On Trilobites, Troglodytes, Armored Knights, and Owners' Rights
by Shel Horowitz
On his third trip to the Family Business Center of Pioneer Valley, Don Jonovic didn't have to face a power failure -- but he still kept his legendary good humor. His imaginatively titled September presentation -- “On Trilobites, Troglodytes, Armored Knights, and Owners' Rights” was, as usual, full of good one-liners.
While trilobites don't seem to have much relevance to today's family business owners and managers, Jonovic structured his talk around a series of more relevant evolutions he's seen in the last few decades that go right to the heart of today's family business culture:
- From Feudalism toward Federalism
- From Secrecy toward Transparency
- From Stockholder toward Stakeholder
- From “Business” to “Opportunity” Transition
- From Prognostication toward Expectation
- From CEO to The Plan
- From Plutocracy toward Meritocracy
What do these “evolutions” mean? Let's look at a few of them.
Feudal to Federal
In a feudal society, there's one big boss -- the business founder. Once profitability is achieved, there's also the person in charge of the money, whom Jonovic calls "the family business dragon" -- and a lot of serfs. But as a business transitions to subsequent generations, "the feudalism thing doesn’t work too well. The idea of one dictator only works with a patriarch or matriarch who has all the power." With multiple generations, siblings, cousins, Crown Princes and Princesses, spouses of the Royal Children all strive for influence, but none have The Hammer.
Secret to Transparent, and Stockholder to Stakeholder
For Jonovic, replacing secrecy with transparency is a no-brainer: "Worried about your competitor finding out? He can’t even read his own statements, what’s he going to do with yours?
"You’ve got two choices when you’re naked on stage with a London Fog raincoat: open it up or keep it on. We’re already open with banks, with the IRS. So why not give the information to our employees, fellow shareholders, the industry, and our in-laws? To do that gracefully requires a three-piece suit or a number of feathers, at least.
"I’m seeing in the successful companies, an almost orgasmic release of information; and with it, people start to understand the business. You take them out of serf status and bring them inside the walls." And this flow of information turns stockholders into stakeholders: people who know and care enough to bring creativity and commitment to the table.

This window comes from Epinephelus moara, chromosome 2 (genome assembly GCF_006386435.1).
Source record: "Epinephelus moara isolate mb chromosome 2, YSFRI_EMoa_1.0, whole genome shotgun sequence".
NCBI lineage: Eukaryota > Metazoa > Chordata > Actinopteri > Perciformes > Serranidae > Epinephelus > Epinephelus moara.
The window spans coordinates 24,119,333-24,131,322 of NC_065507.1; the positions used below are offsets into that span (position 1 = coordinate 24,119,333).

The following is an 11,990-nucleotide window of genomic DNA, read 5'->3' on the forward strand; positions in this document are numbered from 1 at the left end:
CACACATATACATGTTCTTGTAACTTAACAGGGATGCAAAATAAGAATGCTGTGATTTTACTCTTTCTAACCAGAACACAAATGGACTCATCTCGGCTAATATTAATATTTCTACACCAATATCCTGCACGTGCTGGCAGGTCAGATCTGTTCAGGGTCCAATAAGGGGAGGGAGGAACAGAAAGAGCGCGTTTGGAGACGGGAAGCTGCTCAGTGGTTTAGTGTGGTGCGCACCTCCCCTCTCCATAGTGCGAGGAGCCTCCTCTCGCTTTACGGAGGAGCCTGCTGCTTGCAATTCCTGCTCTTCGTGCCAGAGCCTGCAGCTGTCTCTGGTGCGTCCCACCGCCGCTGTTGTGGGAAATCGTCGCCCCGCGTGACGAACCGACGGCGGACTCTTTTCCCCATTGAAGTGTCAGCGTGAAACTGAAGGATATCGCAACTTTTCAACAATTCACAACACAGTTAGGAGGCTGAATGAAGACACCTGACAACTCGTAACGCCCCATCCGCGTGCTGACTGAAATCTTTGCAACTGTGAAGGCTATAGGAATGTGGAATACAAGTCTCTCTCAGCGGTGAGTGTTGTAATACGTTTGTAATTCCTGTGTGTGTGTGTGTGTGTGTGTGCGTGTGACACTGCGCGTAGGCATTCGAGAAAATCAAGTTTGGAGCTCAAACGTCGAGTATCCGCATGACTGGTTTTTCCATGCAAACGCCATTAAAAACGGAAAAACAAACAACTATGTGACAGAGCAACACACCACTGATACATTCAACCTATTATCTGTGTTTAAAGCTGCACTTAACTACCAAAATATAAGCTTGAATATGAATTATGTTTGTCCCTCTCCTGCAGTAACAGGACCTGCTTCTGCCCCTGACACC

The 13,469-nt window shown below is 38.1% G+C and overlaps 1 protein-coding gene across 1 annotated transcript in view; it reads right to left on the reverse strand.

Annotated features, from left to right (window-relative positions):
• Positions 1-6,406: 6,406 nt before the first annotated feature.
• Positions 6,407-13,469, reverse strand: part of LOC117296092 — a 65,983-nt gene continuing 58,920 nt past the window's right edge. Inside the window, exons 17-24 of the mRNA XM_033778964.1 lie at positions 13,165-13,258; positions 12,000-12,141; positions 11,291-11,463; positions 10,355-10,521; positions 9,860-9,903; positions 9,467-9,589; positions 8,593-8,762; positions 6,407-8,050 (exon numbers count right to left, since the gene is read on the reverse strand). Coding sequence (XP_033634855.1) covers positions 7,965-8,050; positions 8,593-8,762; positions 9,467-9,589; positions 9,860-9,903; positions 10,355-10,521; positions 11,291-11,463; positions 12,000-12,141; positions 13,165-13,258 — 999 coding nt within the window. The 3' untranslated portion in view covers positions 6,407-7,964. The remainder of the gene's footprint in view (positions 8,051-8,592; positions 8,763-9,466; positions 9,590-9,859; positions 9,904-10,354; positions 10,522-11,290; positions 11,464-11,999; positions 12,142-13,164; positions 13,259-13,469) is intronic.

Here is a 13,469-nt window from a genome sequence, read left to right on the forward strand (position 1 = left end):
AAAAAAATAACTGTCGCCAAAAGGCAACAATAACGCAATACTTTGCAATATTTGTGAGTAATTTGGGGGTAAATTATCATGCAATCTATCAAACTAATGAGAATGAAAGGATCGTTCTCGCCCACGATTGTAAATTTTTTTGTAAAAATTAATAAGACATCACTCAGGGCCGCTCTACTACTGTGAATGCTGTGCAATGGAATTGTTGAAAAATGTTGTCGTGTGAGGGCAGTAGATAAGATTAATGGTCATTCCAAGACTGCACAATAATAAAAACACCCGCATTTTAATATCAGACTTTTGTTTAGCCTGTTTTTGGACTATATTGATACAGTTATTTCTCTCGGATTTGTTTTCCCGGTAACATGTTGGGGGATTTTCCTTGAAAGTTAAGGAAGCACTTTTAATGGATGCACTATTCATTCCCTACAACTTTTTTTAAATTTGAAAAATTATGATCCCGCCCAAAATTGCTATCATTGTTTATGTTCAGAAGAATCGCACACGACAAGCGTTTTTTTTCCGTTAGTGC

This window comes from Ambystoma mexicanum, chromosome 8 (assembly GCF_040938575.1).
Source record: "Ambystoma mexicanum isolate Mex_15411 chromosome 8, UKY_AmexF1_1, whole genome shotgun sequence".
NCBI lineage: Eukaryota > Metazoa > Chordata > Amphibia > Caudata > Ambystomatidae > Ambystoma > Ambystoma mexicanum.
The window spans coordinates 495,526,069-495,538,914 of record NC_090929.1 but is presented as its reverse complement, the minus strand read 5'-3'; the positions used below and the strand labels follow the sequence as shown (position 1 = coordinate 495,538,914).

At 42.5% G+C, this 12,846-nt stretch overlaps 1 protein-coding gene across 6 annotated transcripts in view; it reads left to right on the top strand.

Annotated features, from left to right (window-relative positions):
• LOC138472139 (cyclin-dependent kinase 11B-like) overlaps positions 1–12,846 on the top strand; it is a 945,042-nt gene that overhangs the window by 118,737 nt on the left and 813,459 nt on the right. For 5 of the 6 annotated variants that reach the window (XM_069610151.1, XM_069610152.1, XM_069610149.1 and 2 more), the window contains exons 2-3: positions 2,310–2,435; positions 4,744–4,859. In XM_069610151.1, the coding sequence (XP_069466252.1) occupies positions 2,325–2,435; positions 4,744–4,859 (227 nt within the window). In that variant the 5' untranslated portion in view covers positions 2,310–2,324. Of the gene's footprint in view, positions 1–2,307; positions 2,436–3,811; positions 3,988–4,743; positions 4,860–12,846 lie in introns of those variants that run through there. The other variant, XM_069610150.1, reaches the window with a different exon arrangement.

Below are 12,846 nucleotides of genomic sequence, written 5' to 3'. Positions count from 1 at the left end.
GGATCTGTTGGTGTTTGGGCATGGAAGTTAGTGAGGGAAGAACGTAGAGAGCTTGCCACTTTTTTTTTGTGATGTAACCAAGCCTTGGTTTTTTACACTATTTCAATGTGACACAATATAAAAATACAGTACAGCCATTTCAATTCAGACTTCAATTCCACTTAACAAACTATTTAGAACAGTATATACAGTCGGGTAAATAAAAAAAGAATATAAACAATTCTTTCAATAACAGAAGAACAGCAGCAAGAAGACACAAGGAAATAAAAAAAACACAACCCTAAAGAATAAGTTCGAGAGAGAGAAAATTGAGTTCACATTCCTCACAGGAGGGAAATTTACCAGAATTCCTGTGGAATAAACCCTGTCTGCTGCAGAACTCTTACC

Sometimes that results in an understanding that the best place to look for a CEO may not be in the owner family. "Is the best way to recruit our people through procreation? It’s fun, but slow and inefficient. As a second-generation leader of one of my client companies once noted, ‘…there are 250 million people in the country and 18 in our family’s third generation. What’s the likelihood that we’ll find our best leaders among those 18 rather than the 250 million?’”
A related insight: family members may be receiving plenty of wealth from the company, but they should "stop thinking they've got to earn it." Instead, think of that cash flow as a dividend, and reward managers of the business (family or non-family) with creative performance incentives separate from dividends. "This can allow for attracting some top-notch people without using equity. 10 years ago, I thought equity to employees was one of the most effective options. But then I was primarily a consultant; now [that he sits on 12 family business boards] I see the downsides."
CEO to The Plan
"I’m even wondering if the requirement for a CEO the given it used to be. The next generation of managers doesn’t think quite in these terms. Boomers are hierarchical, but 30 or 40-year-olds have evolved new approaches to authority, duties and management.
"An alternative is to make ‘The Plan’ the boss – combine history and expectation into a set of financial expectations that have teeth. Then, if three brothers refuse to work for each other, that plan becomes their boss. Does this work as well as the CEO concept? Well, it gets over the endless argument about who’s going to be the boss. Put them on an executive committee, all with their areas of oversight, and their job is to work The Plan.”
A Final Observation
"Samuel Butler said, 'A hen is only nature’s way of making another egg.' Substitute 'Family Business' for 'Hen' And ‘opportunity’ for “egg.” If we’re going to succeed in this wildly changing world, doesn’t it make sense to see that chicken stays as fertile and healthy as possible, fully understanding it will one day end up in the stew pot. We need to manage the current business as the creative beings we started as, not as preservationists."